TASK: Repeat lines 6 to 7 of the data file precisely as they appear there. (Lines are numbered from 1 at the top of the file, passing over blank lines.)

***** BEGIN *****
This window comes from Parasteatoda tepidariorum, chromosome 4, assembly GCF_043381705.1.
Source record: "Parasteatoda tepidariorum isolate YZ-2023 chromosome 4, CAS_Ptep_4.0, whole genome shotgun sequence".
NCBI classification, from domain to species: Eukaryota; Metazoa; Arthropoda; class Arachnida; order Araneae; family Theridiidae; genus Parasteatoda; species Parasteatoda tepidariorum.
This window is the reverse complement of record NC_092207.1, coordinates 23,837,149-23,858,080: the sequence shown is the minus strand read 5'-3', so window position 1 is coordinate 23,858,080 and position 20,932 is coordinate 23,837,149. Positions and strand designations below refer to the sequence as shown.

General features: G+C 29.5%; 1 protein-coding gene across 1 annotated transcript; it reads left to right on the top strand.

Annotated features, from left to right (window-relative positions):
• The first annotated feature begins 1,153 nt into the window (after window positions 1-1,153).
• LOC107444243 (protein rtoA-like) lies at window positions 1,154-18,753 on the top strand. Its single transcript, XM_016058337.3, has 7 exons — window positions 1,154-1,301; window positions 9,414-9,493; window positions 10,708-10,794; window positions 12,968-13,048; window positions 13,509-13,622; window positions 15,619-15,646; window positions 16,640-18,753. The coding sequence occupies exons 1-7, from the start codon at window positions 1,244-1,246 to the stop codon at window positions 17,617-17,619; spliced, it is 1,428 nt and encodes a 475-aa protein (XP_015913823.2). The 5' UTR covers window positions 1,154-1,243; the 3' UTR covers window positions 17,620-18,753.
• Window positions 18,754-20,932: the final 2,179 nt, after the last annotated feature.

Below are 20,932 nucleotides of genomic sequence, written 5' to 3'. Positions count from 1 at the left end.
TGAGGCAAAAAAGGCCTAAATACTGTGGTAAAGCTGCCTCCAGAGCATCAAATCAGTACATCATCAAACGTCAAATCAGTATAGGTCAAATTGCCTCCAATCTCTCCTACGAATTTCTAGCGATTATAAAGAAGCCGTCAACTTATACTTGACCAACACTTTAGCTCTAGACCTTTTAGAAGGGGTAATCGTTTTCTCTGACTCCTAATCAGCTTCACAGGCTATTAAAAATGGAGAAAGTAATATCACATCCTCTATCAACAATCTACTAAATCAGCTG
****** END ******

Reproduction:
Annotated features, from left to right (window-relative positions):
• The first annotated feature begins 1,153 nt into the window (after window positions 1-1,153).